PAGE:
Advertisement

Integration of refugees at universities: Austria’s more initiative

  • Johann Bacher
  • Elisabeth Fiorioli
  • Robert MoosbruggerEmail author
  • Chigozie Nnebedum
  • Dimitri Prandner
  • Nadine Shovakar
Open Access
Article
  • 193 Downloads

Abstract

The so-called refugee wave in the summer of 2015 led to an impressive wave of helpfulness in Austrian society. Universities Austria (uniko)—the umbrella organization of the 22 public universities in Austria—set up and launched an initiative called MORE. MORE provides refugees and asylum seekers with additional opportunities and perspectives that go beyond basic tools for survival. All 22 public universities implemented MORE, albeit in different ways. The article draws on a specific case—the MORE initiative—which aims to integrate refugee students into university life and higher education, as well as on data collected within the scope of evaluating the particular cases at hand. Analysis focuses on whether MORE has contributed to integrate refugee students. Drawing on different integration theories, the findings of this evaluation provide an insight as to how integration is achieved and affected by influencing factors such as personal characteristics, the usage of program elements, etc. Hence, the paper gives insight in the applicability of different integration theories and may be helpful for improving MORE or similar initiatives. The results confirmed the assumptions of modern sociological integration theories. Universities who offer the MORE program can conclude that they should take care of special, vulnerable groups, and that they should offer more than language classes in order to foster integration. Integration depends on the characteristics of the refugee group, the general societal and political climate, and on the specific attitudes towards the group in question.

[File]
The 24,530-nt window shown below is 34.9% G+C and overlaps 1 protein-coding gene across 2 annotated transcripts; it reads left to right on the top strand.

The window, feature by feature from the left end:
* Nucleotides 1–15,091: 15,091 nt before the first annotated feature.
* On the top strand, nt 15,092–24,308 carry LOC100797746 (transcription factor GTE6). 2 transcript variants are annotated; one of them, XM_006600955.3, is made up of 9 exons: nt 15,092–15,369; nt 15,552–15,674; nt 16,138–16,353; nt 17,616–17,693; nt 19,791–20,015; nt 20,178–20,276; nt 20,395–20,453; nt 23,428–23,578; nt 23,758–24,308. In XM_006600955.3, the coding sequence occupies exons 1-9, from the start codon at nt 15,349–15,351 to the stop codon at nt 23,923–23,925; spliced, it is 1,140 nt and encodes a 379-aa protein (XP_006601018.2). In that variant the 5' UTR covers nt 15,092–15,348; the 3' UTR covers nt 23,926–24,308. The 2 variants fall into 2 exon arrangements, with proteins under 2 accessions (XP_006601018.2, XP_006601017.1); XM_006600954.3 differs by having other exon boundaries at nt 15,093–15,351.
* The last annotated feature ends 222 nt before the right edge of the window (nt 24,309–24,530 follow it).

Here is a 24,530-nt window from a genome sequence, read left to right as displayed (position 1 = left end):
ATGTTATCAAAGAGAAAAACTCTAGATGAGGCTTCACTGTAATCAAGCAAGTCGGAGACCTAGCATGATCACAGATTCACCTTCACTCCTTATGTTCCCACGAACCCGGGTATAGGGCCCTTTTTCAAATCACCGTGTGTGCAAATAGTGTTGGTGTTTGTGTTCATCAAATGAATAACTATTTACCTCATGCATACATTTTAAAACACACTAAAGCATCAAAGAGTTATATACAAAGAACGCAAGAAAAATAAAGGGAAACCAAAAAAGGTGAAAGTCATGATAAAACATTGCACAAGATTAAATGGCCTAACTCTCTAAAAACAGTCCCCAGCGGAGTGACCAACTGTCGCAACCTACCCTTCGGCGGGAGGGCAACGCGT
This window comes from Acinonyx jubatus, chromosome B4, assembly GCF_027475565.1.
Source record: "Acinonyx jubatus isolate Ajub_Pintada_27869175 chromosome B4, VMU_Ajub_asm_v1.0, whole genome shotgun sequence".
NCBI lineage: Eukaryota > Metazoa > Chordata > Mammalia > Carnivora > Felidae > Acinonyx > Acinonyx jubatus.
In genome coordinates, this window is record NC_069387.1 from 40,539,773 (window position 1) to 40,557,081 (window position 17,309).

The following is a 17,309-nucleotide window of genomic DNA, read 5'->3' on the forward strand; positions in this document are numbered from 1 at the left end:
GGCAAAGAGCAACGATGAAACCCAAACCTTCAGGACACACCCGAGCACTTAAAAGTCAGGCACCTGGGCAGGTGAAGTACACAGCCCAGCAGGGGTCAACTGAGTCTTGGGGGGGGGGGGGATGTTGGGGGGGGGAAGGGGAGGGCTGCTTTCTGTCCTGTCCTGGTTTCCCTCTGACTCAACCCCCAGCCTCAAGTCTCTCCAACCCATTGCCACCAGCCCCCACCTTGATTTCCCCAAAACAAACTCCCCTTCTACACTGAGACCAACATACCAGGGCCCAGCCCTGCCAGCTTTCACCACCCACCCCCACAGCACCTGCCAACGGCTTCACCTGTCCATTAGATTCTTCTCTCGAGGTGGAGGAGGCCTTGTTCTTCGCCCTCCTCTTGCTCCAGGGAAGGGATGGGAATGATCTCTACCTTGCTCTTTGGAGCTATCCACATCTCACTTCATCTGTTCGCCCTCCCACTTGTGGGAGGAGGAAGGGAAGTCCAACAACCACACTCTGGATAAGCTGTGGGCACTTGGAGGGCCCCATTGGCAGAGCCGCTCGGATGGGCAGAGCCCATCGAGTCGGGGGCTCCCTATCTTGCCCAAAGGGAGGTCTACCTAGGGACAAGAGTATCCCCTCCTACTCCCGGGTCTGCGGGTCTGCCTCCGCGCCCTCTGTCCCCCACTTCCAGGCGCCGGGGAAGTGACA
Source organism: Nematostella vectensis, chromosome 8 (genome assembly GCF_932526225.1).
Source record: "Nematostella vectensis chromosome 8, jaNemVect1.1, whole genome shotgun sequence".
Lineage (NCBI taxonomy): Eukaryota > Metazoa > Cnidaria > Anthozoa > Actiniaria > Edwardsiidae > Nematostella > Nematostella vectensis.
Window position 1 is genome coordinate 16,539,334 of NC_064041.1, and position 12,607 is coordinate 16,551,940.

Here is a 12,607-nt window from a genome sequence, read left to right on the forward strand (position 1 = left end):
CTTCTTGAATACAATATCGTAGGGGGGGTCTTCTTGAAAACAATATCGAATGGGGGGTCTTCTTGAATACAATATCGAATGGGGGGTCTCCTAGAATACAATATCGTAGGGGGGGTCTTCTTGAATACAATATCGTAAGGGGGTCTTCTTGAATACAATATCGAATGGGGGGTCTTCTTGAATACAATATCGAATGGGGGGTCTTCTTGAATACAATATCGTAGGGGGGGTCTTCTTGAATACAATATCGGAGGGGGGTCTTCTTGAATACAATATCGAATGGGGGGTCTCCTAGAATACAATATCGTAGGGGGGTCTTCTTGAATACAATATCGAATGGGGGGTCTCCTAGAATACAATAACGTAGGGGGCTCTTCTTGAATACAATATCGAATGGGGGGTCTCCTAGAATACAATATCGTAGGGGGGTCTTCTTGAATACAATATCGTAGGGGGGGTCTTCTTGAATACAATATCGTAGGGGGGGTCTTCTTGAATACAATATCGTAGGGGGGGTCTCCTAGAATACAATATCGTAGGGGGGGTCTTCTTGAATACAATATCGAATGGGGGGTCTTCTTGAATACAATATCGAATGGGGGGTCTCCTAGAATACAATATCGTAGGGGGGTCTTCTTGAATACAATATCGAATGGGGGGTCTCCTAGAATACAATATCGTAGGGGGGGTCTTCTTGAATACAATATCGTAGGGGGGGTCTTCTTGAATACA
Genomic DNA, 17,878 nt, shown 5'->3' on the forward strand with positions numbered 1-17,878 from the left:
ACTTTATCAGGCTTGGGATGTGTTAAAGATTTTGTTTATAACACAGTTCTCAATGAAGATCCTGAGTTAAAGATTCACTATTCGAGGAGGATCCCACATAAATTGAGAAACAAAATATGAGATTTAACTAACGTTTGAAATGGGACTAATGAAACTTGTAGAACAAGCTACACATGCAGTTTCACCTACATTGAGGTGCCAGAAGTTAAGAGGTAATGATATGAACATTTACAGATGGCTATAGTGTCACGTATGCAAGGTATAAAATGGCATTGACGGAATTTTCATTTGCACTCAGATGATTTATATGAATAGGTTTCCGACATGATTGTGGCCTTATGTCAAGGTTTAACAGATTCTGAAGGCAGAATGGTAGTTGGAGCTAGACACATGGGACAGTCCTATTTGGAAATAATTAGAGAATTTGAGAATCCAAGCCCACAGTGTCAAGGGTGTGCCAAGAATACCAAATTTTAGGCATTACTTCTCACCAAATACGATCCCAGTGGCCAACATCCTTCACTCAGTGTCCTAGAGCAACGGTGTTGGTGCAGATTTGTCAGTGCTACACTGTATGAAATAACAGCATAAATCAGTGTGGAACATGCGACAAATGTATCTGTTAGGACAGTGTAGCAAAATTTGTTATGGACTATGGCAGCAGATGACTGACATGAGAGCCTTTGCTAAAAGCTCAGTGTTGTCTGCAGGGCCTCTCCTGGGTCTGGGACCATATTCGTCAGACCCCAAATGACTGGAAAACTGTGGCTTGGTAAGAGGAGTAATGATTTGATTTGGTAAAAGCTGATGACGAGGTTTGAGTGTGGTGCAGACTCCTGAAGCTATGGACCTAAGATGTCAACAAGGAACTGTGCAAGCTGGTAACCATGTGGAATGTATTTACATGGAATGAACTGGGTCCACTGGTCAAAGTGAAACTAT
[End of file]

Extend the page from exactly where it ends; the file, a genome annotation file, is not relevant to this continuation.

Keywords

Integration theories Refugees University MORE initiative 

Introduction

The wave of refugees that reached Austria in the summer of 2015 had a profound impact on the small country, which has traditionally been seen as a foreign skeptic country (Ulram 2009; Prandner 2018). For example, as recently 25 years ago, the Freedom Party of Austria initiated an anti-immigrant referendum, titled Austria First. Despite considerable protests, the referendum was signed by more than 400,000 voters (7.96% of the electorate). Xenophobic attitudes are also reflected in available surveys. In the European Social Survey (ESS) 2002, for example, the balance of the opinion—whether the country is made a better or worse place to live in as a result of migration—was negative for Austria; in this regard, Austria differs from many other countries. In the ESS 2014, the balance has become even less supportive of foreigners, whereas other countries have moved towards a more positive balance (Heath and Richards 2016).